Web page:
History is even more important in new search interfaces such as Google Now, which will proactively present “cards” to users based on explicit preferences (i.e. – which sports teams or stocks do you track) and search history.

Ps: Social Connections

What do someone’s friends think about a website? This is one of the newer ranking factors to impact search results. Someone’s social connections can influence what they see on Google and Bing.

Those connections are what truly matter because search engines view those connections as a user’s personal set of advisors. Offline, you might trust and ask your friends to give you advice on a restaurant or gardening.

Increasingly, when you search today search engines are trying to emulate that offline scenario. So if a user is connected to a friend and that friend has reviewed a restaurant or shared an article on growing tomatoes then that restaurant and article may rank higher for that user.

If someone can follow you, or easily share your content, that helps get your site into their circle of trust and increases the odds that others they know will find you. Nowhere is this more transformative than Google+, where circling a site’s Google+ Page will change the personalized search results for that user.

Chuck Reynolds
Contributor

Visit the Kairos webiste https://cabinet.kairosplanet.com/register/#111b0e

HTML Code & Search Engine Success Factors

HTML Code & Search Engine Success Factors

 

 

 

 

 

HTML is the underlying code used to create web pages. Search engines can pick up ranking signals from specific HTML elements. Below are some of the most important HTML elements to achieve SEO success.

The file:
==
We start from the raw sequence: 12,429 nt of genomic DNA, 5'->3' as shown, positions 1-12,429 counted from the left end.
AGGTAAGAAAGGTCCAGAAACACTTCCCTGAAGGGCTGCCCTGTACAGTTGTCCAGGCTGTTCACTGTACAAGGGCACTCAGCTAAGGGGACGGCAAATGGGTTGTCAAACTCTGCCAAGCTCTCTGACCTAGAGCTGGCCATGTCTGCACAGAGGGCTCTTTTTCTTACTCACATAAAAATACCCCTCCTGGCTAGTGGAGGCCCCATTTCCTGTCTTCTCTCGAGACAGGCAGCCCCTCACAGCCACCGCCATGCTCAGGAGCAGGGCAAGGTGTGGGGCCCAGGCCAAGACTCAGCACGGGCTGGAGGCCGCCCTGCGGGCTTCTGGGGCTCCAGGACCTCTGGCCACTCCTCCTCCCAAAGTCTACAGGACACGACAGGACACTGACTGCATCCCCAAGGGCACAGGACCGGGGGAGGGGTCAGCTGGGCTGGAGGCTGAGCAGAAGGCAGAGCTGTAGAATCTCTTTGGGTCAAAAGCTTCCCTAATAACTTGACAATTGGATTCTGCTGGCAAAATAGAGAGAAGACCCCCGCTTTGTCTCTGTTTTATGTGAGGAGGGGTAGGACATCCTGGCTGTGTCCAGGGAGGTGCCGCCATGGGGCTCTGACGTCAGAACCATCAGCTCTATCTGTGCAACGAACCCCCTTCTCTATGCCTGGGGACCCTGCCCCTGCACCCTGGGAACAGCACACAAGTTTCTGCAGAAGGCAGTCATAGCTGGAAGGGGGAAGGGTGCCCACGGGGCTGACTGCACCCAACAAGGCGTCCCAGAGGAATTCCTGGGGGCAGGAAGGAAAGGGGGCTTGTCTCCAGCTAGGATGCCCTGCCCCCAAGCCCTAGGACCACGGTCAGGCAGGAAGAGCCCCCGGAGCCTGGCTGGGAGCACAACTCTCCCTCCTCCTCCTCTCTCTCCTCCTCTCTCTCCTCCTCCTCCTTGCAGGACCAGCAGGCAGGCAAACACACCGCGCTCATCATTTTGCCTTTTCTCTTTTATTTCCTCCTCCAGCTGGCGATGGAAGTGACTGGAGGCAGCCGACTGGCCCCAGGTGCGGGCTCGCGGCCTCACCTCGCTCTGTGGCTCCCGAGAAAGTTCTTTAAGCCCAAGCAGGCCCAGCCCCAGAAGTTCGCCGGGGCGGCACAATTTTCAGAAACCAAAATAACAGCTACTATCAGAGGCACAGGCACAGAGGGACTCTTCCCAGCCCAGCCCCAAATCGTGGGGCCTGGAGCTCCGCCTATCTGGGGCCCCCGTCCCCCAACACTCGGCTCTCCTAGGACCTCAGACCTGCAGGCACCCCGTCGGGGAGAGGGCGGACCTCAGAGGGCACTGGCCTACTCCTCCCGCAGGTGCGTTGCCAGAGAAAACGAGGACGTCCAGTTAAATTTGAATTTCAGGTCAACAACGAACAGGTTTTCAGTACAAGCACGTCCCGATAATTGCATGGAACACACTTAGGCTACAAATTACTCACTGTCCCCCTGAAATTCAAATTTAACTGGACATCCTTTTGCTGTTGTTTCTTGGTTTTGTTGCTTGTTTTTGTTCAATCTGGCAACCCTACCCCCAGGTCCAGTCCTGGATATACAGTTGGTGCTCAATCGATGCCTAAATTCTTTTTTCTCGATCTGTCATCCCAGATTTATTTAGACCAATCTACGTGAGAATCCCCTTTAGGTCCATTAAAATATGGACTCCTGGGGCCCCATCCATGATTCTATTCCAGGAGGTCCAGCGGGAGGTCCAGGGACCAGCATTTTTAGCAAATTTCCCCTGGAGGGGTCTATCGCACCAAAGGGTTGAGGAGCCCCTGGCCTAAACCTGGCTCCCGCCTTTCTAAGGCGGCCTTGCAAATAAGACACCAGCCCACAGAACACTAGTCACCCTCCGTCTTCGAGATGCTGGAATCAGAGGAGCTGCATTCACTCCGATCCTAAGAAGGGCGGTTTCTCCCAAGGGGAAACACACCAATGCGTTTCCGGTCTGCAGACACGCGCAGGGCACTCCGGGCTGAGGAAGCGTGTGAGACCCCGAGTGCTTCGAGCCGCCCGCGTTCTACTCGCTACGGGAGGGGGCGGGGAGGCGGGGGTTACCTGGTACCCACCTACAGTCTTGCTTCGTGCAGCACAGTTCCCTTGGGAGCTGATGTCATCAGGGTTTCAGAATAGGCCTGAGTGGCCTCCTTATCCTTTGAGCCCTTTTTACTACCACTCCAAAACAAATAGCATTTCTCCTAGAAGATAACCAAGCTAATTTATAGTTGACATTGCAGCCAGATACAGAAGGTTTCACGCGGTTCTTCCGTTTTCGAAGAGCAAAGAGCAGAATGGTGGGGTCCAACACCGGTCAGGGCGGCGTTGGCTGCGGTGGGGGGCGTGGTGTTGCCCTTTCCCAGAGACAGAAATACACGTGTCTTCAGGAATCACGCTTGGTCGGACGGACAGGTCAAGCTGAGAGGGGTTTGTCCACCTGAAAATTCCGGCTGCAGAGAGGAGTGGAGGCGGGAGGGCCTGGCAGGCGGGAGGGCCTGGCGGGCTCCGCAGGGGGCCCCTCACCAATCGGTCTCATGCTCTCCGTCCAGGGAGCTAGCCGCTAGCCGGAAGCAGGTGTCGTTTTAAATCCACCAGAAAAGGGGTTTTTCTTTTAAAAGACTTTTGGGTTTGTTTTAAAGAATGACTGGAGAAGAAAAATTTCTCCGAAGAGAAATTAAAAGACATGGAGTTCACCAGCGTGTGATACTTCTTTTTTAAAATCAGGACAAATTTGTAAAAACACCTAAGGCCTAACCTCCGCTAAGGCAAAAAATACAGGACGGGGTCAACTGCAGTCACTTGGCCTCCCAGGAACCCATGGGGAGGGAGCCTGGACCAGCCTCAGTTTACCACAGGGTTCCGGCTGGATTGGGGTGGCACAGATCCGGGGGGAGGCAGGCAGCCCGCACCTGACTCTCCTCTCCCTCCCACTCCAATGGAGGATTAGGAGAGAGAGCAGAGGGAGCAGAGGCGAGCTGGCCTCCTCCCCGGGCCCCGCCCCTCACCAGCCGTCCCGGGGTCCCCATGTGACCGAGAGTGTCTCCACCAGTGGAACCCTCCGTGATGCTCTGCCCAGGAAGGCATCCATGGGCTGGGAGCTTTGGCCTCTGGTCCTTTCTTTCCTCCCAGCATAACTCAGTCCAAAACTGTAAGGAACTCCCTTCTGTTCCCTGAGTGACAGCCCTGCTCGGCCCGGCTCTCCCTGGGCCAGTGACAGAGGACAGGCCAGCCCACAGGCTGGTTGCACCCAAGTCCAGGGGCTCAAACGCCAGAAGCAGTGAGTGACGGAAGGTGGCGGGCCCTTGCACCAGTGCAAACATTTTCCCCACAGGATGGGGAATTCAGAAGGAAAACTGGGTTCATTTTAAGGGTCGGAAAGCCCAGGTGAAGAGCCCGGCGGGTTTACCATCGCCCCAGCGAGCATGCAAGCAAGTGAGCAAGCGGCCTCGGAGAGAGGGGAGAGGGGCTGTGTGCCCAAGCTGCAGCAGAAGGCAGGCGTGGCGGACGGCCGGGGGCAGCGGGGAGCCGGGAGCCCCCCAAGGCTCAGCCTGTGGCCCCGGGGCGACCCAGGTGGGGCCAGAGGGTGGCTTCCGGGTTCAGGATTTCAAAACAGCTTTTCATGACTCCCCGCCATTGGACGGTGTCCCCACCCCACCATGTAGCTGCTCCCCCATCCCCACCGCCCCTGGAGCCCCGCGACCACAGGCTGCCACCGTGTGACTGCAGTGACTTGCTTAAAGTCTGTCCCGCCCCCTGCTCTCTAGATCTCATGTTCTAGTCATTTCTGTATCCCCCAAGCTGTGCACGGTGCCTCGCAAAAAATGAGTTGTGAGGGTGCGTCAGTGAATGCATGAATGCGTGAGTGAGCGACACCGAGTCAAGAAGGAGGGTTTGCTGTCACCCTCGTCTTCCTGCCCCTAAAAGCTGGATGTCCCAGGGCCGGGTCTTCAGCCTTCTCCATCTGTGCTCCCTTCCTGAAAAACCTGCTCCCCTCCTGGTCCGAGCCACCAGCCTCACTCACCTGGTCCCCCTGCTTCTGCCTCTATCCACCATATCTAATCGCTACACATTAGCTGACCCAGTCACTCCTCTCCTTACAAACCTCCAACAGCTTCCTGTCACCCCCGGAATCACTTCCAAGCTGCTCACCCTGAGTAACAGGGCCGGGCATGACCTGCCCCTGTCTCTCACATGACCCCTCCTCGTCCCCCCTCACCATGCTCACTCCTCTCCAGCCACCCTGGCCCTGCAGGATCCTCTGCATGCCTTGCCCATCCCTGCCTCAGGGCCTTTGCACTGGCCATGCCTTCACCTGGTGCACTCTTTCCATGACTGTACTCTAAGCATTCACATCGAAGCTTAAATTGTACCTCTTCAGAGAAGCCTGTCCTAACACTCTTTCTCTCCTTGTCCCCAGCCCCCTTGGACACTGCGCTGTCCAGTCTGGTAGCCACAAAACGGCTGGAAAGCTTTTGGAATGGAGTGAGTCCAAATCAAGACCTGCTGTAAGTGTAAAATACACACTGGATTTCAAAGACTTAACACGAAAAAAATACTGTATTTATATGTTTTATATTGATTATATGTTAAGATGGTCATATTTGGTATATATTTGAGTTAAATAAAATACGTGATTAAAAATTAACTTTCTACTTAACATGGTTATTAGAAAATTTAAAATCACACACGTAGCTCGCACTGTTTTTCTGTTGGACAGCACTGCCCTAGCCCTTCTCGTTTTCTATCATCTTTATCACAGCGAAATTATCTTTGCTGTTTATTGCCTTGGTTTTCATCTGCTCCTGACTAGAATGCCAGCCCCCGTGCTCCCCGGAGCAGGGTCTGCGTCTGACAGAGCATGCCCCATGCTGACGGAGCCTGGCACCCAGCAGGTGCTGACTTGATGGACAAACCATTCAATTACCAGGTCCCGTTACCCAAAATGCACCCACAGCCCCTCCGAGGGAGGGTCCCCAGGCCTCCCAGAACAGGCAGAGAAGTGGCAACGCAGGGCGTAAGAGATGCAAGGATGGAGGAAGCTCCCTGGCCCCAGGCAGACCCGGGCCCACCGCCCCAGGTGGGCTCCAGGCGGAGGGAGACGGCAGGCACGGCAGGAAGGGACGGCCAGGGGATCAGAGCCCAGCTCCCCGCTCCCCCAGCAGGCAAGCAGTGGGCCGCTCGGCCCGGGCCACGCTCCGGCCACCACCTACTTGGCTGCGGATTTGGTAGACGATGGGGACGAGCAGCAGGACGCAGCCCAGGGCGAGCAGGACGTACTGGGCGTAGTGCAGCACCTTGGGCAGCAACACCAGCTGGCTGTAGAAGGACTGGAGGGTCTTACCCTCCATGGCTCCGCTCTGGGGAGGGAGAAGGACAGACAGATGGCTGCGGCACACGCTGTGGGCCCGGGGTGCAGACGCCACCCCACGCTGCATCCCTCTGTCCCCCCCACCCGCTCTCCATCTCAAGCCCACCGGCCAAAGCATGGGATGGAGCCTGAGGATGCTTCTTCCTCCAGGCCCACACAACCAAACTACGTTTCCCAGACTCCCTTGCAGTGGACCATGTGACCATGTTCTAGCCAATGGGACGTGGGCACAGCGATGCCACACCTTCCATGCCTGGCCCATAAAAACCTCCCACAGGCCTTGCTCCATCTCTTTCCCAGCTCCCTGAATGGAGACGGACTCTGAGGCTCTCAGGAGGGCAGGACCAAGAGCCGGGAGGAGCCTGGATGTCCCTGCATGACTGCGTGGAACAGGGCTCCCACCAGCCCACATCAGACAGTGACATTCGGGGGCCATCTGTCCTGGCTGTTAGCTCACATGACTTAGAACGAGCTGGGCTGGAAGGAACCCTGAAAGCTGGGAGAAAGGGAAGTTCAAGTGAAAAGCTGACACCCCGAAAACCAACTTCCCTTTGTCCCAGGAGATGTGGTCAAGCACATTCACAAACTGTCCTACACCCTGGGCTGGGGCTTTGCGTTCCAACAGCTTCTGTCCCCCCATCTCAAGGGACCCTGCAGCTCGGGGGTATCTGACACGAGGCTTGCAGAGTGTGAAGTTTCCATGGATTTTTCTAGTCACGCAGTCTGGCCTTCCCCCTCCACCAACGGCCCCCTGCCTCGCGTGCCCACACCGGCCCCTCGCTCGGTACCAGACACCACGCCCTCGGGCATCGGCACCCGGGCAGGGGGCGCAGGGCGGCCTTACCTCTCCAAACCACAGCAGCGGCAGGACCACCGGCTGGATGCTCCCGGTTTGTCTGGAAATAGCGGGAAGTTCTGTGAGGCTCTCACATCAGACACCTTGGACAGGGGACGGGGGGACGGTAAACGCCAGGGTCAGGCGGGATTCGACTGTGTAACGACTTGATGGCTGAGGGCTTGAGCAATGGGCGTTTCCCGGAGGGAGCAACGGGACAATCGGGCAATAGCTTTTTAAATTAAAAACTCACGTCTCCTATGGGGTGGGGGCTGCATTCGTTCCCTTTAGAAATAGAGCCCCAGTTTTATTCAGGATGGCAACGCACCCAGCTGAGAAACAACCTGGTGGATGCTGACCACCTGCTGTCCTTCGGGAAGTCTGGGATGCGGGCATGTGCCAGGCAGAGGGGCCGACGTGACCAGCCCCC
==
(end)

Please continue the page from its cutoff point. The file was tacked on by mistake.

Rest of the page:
Ht: HTML Title Tag

Imagine that you wrote 100 different books but gave them all the same exact title. How would anyone understand that they are all about different topics?

Imagine that you wrote 100 different books, and while they did have different titles, the titles weren’t very descriptive — maybe just a single word or two. Again, how would anyone know, at a glance, what the books were about?

HTML titles have always been and remain the most important HTML signal that search engines use to understand what a page is about. Bad titles on your pages are like having bad book titles in the examples above. In fact, if your HTML titles are deemed bad or not descriptive, Google changes them.

So think about what you hope each page will be found for, relying on the keyword research you’ve already performed. Then craft unique, descriptive titles for each of your pages. For more help about this, see our posts in the category below:

Hd: The Meta Description Tag

The meta description tag, one of the oldest supported HTML elements, allows you to suggest how you’d like your pages to be described in search listings. If the HTML title is equivalent to a book title, the meta description is like the blurb on the back describing the book.

SEO purists will argue that the meta description tag isn’t a “ranking factor” and that it doesn’t actually help your pages rank higher. Rather, it’s a “display factor,” something that helps how you look if you appear in the top results due to other factors.

Technically, that’s correct. And it’s one of the reasons we decided to call these “success” factors instead of ranking factors.

A meta description that contains the keywords searched for (in bold) may catch the user’s eye. A well-crafted meta description may help ‘sell’ that result to the user. Both can result in additional clicks to your site. As such, it makes sense for the meta description tag to be counted as a success factor.